Improving High Tunnel Management with Soil Steamers through an Equipment Sharing Model

Project Overview

Project Type: Partnership
Funds awarded in 2020: $29,997.00
Projected End Date: 11/30/2023
Grant Recipient: Cheshire County Conservation District
Region: Northeast
State: New Hampshire
Project Leader:
Amanda Littleton
Cheshire County Conservation District

Information Products


Not commodity specific


  • Crop Production: greenhouses, high tunnels or hoop houses
  • Education and Training: demonstration, farmer to farmer, technical assistance, workshop
  • Farm Business Management: cooperatives
  • Pest Management: disease vectors, eradication, other, sanitation, weed ecology
  • Production Systems: organic agriculture
  • Soil Management: other
  • Sustainable Communities: local and regional food systems, partnerships

    Proposal abstract:

    Fruit and vegetable growers are dependent on the use of high tunnels to produce high value crops.  There has been a strong increase in the number of tunnels in NH for vegetable and fruit production since 2010, when the USDA NRCS first offered high tunnels as a practice through EQIP.  These tunnels provide a necessary protection from extreme weather events.  Though vital for farm viability, high tunnels also create environments that are ideal for disease development and persistent pest and weed problems.   

    Organic producers, and those farms who use limited inputs, have restricted tools to manage these challenges.   Soil steaming is an emerging technology that is being utilized to manage disease, weeds, and pests in high tunnels.  There is also an application for steam in sanitizing greenhouse goods and distribution containers, a solution to a perennial challenge for growers.   Although this is a proven technology, it is not yet widely adopted in the Northeast.  A problem is that soil steamers are expensive and unattainable for small and medium scale producers, who make up the bulk of fruit and vegetable producers in NH.  We are proposing to make a soil steamer available to specialty crop producers through an equipment sharing model.  This model will allow producers to access the equipment in an affordable manner.  The Conservation District will be the third-party manager of this equipment sharing model and will work with farmers to provide trainings, on-farm demos, and facilitate peer to peer education on the best practices of soil steaming.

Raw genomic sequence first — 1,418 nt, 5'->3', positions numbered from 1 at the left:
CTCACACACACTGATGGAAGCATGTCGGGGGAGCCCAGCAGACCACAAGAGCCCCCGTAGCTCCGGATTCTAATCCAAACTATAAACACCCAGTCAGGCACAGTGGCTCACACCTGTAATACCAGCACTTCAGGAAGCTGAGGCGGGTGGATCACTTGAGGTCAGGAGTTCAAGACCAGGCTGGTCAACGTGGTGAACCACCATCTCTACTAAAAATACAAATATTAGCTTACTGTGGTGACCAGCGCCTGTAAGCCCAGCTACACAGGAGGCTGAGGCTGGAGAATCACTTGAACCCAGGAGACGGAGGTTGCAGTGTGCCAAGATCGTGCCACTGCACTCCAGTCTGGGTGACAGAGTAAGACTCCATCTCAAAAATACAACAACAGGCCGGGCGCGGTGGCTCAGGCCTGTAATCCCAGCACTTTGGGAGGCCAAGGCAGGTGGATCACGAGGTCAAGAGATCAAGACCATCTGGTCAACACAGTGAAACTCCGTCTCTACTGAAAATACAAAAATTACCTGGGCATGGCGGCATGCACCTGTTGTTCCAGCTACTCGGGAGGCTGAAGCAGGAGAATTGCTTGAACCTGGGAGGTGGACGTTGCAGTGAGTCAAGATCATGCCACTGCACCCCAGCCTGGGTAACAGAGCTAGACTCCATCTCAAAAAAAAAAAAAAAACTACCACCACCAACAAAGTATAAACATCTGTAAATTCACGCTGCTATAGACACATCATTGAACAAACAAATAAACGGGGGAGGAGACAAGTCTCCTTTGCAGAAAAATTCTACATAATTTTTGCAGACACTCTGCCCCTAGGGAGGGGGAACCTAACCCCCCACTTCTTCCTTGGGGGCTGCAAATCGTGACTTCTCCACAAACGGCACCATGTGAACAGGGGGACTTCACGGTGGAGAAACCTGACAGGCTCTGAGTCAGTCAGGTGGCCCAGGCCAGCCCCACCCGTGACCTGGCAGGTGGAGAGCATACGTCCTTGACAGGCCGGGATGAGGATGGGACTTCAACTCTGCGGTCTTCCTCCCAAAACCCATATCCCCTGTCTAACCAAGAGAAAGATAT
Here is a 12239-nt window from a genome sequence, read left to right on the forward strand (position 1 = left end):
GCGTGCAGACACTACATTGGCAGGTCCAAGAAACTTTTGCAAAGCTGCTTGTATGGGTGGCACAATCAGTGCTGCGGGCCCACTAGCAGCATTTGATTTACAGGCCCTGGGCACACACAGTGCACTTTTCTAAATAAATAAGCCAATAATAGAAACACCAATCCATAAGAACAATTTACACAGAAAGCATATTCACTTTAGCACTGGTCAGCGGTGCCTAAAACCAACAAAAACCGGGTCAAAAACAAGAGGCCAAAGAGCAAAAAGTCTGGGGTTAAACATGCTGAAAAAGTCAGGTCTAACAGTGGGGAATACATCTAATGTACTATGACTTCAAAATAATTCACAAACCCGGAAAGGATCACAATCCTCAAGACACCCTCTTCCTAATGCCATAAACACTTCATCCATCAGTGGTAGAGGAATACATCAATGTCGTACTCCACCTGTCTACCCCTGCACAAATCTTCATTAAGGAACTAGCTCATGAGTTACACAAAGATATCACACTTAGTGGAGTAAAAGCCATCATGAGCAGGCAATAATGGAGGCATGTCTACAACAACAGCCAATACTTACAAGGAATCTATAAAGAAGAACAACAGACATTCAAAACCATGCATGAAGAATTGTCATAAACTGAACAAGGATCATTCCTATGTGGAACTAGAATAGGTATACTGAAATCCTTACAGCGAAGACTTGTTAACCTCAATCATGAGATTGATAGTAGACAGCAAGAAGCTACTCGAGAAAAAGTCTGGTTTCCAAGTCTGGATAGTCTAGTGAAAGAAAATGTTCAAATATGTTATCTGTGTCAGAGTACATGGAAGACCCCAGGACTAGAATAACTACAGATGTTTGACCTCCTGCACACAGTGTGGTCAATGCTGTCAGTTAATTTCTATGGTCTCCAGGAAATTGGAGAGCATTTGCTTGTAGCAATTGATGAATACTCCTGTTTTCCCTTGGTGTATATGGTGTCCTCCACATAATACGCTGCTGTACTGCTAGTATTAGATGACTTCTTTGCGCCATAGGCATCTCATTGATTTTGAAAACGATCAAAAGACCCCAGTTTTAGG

Project objectives from proposal:

    This project seeks to improve high tunnel management by making soil steaming equipment available to farmers through an equipment sharing model, and providing education and trainings to farmers through workshops, on-farm demonstrations, and one-on-one technical assistance.  


    The benefits to farmers include increased access to affordable equipment for managing weeds and disease in high tunnels.  This equipment also has the capacity to be used to combat viruses and bacteria through steam sterilization in sanitizing greenhouse goods (e.g. trays, pots) and distribution containers.  This benefits farms by improving their sanitation and food safety practices.  Overall the participation in this project will benefit farms by improving their productivity, reducing their labor costs, and lead to an increase in farm income. 

    Any opinions, findings, conclusions, or recommendations expressed in this publication are those of the author(s) and do not necessarily reflect the view of the U.S. Department of Agriculture or SARE.